October 2021 New Books

In October 2021, the Law Library added the following new titles to the collection to support the research and curricular needs of our faculty and students.

AIR AND SPACE LAW

1. Vivek Seharwat, Drones and the Law:  International Responses to Rapid Drone Proliferation (2021).

CRIMINAL LAW AND PROCEDURE

2. Kathy Swedlow, Core Criminal Law:  Learning Through Multiple-Choice Questions (2021).

EDUCATION LAW

3. James G. Dwyer and Shawn F. Peters, Homeschooling:  The History and Philosophy of a Controversial Practice (2019).

FIRST AMENDMENT

4. Avichai Levit, Legislative Deliberative Democracy:  Debating Acts Restricting Freedom of Speech During War (2021).

5. Ian Rosenberg, The Fight for Free Speech:  Ten Cases That Define Our First Amendment Freedoms (2021).

LAW AND SOCIETY

6. Deborah Lupton, Clare Southerton, Marianne Clark and Ash Watson, The Face Mask in COVID Times:  A Sociomaterial Analysis (2021).

LEGAL EDUCATION

7. Shailini Jandial George, The Law Student’s Guide to Doing Well and Being Well (2021).

LEGAL PROFESSION

8. David Zetoony, Building a Legal Practice One Article at a Time:  Rainmaking Through Publishing (2021).

LEGISLATION

9. Shannon Edmonds, 2021-2023 Legislative Update:  Highlighting Changes to Texas Laws, As Amended Through the 2021 Regular Session of the 87th Legislature (2021).

MEDICAL JURISPRUDENCE

10. Caldwell G. Collins and Robert A. Chu, eds., An Introduction to Tort-Based Healthcare Litigation (2021).

PRACTICE AND PROCEDURE

11. Rachel Landy, Beyond the Work Product:  A Guide to Relationship-Driven Transactional Lawyering (2021).

12. G. Nicholas Herman and Melissa A. Essary, Client Interviewing, Counseling, and Decision-Making:  A Practical Approach (2021).

RELIGION

13. Tanya D. Marsh and Daniel Gibson, Cemetery Law:  The Common Law of Burying Grounds in the United States (2015).

RETIREMENT SECURITY

14. Lydia S. Terrill, The Family Law Practitioner’s Guide to Social Security (2020).

WATER LAW

15. Anoulak Kittikhoun and Susanne Schmeier, eds., River Basin Organizations in Water Diplomacy (2021).

All of these books are available from the Law Library.  If you would like to check out any of these titles, please contact the circulation desk at either 806-742-3957 or circulation.law@ttu.edu.  Library staff will be able to assist in locating and checking out any of these items.

First Semester 1L Study Guides

Dear 1Ls,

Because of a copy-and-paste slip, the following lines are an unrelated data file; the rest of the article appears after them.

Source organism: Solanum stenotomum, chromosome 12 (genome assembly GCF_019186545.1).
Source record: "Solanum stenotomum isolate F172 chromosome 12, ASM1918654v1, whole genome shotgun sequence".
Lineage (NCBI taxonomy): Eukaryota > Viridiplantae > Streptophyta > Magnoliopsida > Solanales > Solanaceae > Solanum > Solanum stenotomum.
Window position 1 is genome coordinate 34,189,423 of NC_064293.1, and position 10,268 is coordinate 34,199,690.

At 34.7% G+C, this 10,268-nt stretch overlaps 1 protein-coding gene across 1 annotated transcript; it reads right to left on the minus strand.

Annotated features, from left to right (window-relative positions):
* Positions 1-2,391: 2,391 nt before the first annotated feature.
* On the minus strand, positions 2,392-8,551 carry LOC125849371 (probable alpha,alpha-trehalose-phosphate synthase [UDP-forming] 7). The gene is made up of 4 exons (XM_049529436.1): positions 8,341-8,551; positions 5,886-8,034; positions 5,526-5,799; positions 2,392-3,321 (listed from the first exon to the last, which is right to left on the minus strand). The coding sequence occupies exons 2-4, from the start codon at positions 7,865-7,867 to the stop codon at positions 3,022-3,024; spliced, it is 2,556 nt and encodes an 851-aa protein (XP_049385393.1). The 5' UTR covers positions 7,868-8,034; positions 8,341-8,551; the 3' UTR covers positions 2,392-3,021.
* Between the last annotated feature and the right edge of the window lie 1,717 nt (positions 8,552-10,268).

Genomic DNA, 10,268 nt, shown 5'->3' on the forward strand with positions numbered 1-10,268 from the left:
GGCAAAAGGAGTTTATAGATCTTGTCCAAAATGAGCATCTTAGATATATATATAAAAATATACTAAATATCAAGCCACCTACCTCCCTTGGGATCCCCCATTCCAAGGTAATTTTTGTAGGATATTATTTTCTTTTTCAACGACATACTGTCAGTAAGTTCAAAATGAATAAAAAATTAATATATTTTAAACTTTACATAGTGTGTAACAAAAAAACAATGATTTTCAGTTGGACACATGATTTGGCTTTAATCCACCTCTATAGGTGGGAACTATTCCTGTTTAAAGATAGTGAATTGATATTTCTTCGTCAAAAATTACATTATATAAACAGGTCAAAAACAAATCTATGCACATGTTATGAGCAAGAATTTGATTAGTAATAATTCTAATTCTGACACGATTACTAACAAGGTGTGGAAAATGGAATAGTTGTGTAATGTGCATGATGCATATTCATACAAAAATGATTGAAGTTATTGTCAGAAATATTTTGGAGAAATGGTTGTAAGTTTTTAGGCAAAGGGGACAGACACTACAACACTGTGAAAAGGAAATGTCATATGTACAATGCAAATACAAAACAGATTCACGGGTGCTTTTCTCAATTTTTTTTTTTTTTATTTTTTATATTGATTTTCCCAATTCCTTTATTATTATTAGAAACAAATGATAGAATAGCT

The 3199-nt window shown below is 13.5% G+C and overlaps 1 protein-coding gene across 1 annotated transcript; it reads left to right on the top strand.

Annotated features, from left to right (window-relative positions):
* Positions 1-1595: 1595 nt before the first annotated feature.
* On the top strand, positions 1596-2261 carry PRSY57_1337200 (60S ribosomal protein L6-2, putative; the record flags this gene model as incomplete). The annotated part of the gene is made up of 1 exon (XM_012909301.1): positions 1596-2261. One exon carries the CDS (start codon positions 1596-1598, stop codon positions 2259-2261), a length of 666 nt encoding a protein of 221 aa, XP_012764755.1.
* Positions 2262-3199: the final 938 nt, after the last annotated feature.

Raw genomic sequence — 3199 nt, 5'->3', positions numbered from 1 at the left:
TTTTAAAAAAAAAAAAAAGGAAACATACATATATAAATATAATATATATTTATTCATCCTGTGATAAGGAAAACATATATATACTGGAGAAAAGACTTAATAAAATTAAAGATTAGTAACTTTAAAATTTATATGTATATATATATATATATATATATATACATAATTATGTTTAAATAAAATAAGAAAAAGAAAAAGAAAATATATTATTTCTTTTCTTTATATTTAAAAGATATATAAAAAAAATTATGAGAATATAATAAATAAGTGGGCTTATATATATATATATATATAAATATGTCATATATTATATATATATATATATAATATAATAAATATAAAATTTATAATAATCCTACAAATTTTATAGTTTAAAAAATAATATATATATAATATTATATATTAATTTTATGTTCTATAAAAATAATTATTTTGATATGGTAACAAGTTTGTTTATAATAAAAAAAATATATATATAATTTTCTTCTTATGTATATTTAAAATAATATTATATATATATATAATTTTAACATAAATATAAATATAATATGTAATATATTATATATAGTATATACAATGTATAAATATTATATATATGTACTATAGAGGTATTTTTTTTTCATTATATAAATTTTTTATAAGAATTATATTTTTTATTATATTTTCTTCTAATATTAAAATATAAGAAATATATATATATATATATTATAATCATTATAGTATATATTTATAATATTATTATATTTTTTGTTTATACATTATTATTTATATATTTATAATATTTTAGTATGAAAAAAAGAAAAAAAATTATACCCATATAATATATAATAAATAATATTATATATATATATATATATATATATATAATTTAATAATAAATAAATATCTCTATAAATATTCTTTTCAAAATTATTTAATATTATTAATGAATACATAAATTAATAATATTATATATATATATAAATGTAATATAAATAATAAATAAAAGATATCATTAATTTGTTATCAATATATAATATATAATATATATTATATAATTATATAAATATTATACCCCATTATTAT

You have probably already started to hear about how different law exams are. In your Introduction to the Study of Law class, you have probably started to hear about IRAC and CREAC, but did you know that the library maintains a collection of study guides for our students?

            Not only do we have books on specific subjects, but we also have books on how to excel at law school exams. What follows is a list of selected books to help you with your first round of exams.

General Exam Guides

How to Write Law Exams, IRAC Perfected by S.I. Strong

            This book differs from other guides in that it not only goes into a detailed explanation of the IRAC method of writing exams, but it gives sample student responses with detailed critiques of where they excel or fall short. At just about 120 pages dedicated to the writing exams. This guide is a quick read that can help prepare you to take exams.

A Students Guide to Legal Analysis, Thinking Like a Lawyer by Patrick M. McFadden

            You have probably heard already you are in law school to “learn to think like a lawyer.”  What does that mean? By in large, that means learning to do legal analysis. This book explores the “A” in IRAC. By asking the questions that this guide lays out, you are on your way to writing in a more lawyerly style.

Getting to Maybe, How to Excel on Law School Exams by Richard Michael Fischl and Jeremy Paul

            Getting to Maybe takes a slightly different approach to law exams. The book encourages exam takers to identify what type of question is being asked. While plenty of law school exams are traditional “issue spotters” (and Getting to Maybe covers that as well), other types of questions such as questions that ask the exam taker to determine a policy. It encourages test takers to spend the most time with analysis where the answers are less clear and to embrace the gray of legal issues. The book also includes general advice on how to prepare for exams and where to spend your valuable time.

Specific Subject Guides

            The following list has titles for all the first semester 1L doctrinal classes, Civil Procedure, Torts, and, Contracts.

Examples & Explanations

            E&E provides a plain language of the subject organized into easy-to-understand stand-alone chapters. At the end of each chapter, there are questions for the reader to contemplate. Frequently the questions have a clear answer. However, the beauty in this guide is that the explanations of the questions focus on what specific facts changed slightly will change the outcome of the question.

Emanuel’s Law Outlines

            Before introducing this guide, understand, the best outline is the outline that you write yourself. Emanuel’s drawbacks are that they are very long, very detailed, and cover things that your professor may not cover.   That being said, if there are gaps in your outline that you are having trouble filling, this may be a helpful guide to fill in where you find your outline falling short.